The deal, however, seems to have not gone down that well with those in power in Thailand. Transport minister Sophon Zarum was quoted as saying that the deal was finalised “too fast” and wants to know how it will affect Nok Air, Thai’s low-cost affiliate.
A senior executive at Thai has dismissed Zarum’s remarks as “politicking”. Here is where it gets interesting.
Zarum is a member of Thailand’s Bhumjaithai political party, of which Newin Chidchob is the de facto leader. Chidchob, the former right-hand man of ousted prime minister Thaksin Shinawatra, is banned from politics until 2012 but remains highly influential.
Chidchob is known to be close to the folks behind King Power, which operates duty-free shops in Thai airports. And King Power is apparently “friendly” with Thai AirAsia, the associate of Tiger’s rival AirAsia, says the Thai senior executive. The duty free shopping giant and the carrier have a tie-up that allows AirAsia passengers to shop at King Power through the airline’s website.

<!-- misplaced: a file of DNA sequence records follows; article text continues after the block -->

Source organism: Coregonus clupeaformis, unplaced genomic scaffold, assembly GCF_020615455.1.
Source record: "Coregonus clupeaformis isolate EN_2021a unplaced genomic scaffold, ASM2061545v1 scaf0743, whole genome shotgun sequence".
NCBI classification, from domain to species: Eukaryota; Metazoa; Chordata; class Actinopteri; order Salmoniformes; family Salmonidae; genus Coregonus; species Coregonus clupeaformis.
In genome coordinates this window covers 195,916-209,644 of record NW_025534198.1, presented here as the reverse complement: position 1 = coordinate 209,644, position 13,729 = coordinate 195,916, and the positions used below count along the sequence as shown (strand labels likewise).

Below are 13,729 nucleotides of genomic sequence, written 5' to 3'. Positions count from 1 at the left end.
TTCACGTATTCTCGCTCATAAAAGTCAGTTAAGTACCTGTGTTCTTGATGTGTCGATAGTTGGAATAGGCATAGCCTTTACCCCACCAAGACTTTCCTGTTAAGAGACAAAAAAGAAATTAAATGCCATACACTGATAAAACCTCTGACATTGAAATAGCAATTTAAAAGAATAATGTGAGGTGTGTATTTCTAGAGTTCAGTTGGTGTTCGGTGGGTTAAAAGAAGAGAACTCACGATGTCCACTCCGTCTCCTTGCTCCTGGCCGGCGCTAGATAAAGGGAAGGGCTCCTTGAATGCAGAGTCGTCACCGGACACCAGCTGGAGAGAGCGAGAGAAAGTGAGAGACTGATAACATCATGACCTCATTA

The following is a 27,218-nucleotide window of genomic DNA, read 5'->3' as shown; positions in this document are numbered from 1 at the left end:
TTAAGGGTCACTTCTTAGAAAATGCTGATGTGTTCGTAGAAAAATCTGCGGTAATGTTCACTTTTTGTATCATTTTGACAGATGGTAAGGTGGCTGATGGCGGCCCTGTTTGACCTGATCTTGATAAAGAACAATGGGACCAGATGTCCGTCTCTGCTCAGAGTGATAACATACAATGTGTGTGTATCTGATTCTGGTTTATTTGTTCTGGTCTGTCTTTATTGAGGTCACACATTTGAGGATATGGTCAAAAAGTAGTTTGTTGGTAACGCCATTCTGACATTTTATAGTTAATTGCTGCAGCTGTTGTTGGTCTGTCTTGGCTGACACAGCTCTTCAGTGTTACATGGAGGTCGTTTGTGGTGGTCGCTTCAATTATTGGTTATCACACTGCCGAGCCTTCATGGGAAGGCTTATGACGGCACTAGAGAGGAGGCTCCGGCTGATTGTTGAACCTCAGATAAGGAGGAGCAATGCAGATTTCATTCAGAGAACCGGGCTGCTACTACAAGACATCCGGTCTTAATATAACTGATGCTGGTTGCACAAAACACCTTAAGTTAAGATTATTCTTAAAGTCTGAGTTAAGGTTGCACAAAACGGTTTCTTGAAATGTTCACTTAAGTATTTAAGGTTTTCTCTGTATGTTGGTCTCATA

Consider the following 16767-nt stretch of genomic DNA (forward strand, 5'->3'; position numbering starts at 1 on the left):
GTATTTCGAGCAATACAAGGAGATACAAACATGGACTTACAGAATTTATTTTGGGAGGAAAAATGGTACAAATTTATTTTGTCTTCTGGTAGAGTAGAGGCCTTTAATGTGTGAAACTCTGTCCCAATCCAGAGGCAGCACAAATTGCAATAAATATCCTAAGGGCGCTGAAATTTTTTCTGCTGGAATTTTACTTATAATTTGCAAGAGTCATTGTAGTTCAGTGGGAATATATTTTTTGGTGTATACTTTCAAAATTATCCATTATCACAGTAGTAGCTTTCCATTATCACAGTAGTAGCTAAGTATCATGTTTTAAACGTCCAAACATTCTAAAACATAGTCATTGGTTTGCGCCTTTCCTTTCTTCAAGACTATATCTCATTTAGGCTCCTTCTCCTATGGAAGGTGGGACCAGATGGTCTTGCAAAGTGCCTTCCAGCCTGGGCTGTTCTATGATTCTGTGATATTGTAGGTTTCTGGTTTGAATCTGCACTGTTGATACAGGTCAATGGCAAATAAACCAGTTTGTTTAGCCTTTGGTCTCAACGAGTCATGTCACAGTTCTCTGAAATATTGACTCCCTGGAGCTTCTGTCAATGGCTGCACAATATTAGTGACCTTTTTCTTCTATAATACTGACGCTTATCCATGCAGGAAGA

King Power also has a 5% stake in Nok Air, which could explain why Chidchob’s allies could be concerned over the Thai-Tiger joint venture. It is worth mentioning that Thai, which has a 39% stake in Nok, has said that its low-cost associate will not compete directly with the new airline. Nok will instead focus on domestic routes, Thai has clarified.
Politicking aside, all eyes will surely be on the new airline. Tiger has spoken extensively about finding new bases and has been tight-lipped about its plans until now. And with ambitious expansion plans as well from rivals Jetstar and AirAsia, it looks to be exciting times ahead for the low-cost carrier market in Asia.